Matt “So Not Hitler” Mitler, Ruth “Maybe Mexican?” Martinez, Bill “So Not Alfred” Hitchcock, Connie “So Not Jolly” Rogers, Frances “So Not Underwear” Haines, Morey “I Got Nothin’” Lampley, Jack “Hacked ‘Em” Chatham, one Pissed-Off Psycho Papa, an Awkward Matricide, and A Doofus Whose Death Even Atheists Will Pray For.
More details here.
WARNING: SPOILERS BELOW
Young boy Ed Jr. (Mitler) is excited about his father's birthday so as a gift, he cleans each of Dad's gun from his extensive collection. While messing around with one of the rifles, Ed Jr. accidentally fires and kills his mother who's in the next room. When Big Ed comes home, he does as anyone would do in this mournful moment and pours himself a drink over his spouse's corpse.
|"One for me, one for my dead wifey."|
Clearly upset at Ed Jr.'s exercise of his Second Amendment's right, Big Ed chases him out of the house and grounds him for a week (probably). Flash forward to teenage Ed, now a college student who along with his bored friends decides to go to Ed's estranged father's beach house for a week of horny hi-jinks. Meanwhile, Ed Jr. is still tormented by memories of his tragic past that manifest as nightmares.
|They really ought to bring back medieval ax punishments back in schools.|
Along the way to the beach house, they deal with a jalopy car, booze it up down the Gulf Coast highway, and put up with wisecracks from their asshole friend Ralph. This fucking guy:
|A young Justice Kavanaugh negotiates a 10% beer discount.|
They find the beach house abandoned and in disarray as Big Ed has left behind some disturbing mementos for the kids to ogle, but they decide to make the most of it anyway. But the fun soon grinds to a halt when members of the group go missing. (Drinking game hint: take a gulp every time someone mentions the whereabouts of "Mike and Linda". You will need a kidney transplant.) And we learn that Big Ed may not have abandoned the house after all.
|No one's hopping on this Pop.|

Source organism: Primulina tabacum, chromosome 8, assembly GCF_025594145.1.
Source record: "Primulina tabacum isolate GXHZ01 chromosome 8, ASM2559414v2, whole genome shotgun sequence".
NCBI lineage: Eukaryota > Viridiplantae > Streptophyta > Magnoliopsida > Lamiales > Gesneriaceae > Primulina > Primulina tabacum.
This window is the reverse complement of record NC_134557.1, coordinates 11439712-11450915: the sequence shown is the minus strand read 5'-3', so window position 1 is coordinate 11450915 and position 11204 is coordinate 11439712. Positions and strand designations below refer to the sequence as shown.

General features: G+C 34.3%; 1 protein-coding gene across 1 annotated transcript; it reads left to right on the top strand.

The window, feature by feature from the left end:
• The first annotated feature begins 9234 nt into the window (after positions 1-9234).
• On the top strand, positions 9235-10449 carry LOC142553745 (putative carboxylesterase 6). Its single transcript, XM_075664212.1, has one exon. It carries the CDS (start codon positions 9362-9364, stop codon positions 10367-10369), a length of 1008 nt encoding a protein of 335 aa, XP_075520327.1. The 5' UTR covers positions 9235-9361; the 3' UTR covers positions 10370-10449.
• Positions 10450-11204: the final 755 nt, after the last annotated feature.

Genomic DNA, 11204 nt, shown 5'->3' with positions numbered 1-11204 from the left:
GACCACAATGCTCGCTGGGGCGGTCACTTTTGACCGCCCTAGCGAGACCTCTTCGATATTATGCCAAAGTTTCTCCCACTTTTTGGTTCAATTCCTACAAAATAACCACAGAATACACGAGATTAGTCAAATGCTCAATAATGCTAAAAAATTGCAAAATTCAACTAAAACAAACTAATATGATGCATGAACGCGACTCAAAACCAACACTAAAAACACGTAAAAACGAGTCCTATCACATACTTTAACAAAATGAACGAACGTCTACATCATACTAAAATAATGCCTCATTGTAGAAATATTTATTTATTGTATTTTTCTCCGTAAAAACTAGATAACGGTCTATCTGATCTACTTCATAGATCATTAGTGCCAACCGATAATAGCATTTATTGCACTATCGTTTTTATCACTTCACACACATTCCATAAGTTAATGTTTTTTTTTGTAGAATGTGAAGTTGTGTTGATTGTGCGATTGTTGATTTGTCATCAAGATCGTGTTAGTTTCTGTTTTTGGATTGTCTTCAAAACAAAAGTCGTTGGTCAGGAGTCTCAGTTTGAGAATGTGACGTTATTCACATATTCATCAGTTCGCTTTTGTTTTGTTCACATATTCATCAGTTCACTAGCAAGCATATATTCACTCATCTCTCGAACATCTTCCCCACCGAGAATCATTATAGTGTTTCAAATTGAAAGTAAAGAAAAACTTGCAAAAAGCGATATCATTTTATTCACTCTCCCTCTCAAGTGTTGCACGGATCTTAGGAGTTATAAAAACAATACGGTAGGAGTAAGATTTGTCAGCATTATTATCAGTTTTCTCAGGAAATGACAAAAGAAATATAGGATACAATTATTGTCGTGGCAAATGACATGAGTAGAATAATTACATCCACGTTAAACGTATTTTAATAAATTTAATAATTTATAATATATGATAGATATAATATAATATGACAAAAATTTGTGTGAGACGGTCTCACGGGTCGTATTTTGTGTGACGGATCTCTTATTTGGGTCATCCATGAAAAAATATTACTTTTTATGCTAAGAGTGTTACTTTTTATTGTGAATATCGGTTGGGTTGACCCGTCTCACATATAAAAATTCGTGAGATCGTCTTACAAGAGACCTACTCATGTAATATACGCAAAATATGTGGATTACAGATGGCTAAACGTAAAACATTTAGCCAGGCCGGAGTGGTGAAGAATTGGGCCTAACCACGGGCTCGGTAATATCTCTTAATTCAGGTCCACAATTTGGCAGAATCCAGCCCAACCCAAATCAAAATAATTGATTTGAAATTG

|"Aye aye aye, mucho mutilate-oh!"|
|Well, he's The Mutilator, not The Puppy Kisser.|
The Mutilator is somewhat of a head-scratcher. It’s got an identity problem. Not because of the plot or anything – far from it. The streaming version I watched has the title “Fall Break” displayed in its opening credit sequence. That was the original title that was changed for the U.S. release probably because it sounds like a teen comedy, which it could have been mistaken for if you’d skipped the opening sequence and watched the first half-hour. So why would a new digital transfer of it, on Amazon Prime no less, still display the original title? Also, Amazon dates this movie as 1978, but IMDB lists it as 1984. But based on the clothes, hair, cars, and general saltine cracker plainness of the cast this thing screams late 70s. Another giveaway of its 70s signature is that one of the characters refers to a video arcade game as a “video machine”. Huh? I may be getting on in years but I’m pretty sure that we were calling them video games by 1984. I do however seem to remember this movie being perpetually on the horror shelve at the video store back in the day with its fantastic poster on the cover. I’m also sure if I did just a smidge more research I’d find the answer, but damn it, it’s #31DaysOfHalloween and I’s gots moobies to wartch!
Regardless, The Mutilator screams pure slasher movie goodness. Not because it’s good, but because it’s classically symptomatic of the genre: goofball horny teens, a creepy location far from civilization or help, a ruthless maniac, a catchy pop tune over the credits that sounds like a K-Mart version of Hall & Oates, and more limp jokes than my last prostate exam. The son-killing-Mom aspect sets an off-putting tone in the opening sequence and is so weirdly and awkwardly presented that I was sure it would have created some unique tension or psychological effect on the Ed Jr. character. But it doesn’t. As an adult, Ed Jr. is just another lay-about horndog who sees helping his widower Dad/teen stabber as an annoyance. Besides an explanation that the Dad became a worldly hunter after the death of his wife, we see little to no motive behind his massacre or his ability to chop cops legs off after being dissected by a sedan. (Spoiler). The movie does get particularly nasty towards the end, another hallmark of horror films where they leave the monster reveal and the bloody good stuff until we’re close to the final curtain, and hints at a Final Girl showdown that fails to materialize. The effects are pretty decent and ahead of their time, that is if this thing was indeed shot in ’78. I will recommend The Mutilator for your Halloween marathon for the bloody, choppy, gory final sequence and for bringing back memories of the hometown video store: the smells of buttery popcorn and Jolly Ranchers, the rows upon rows of gnarly VHS treasures, and that giant fish hook jabbed in your gullet.
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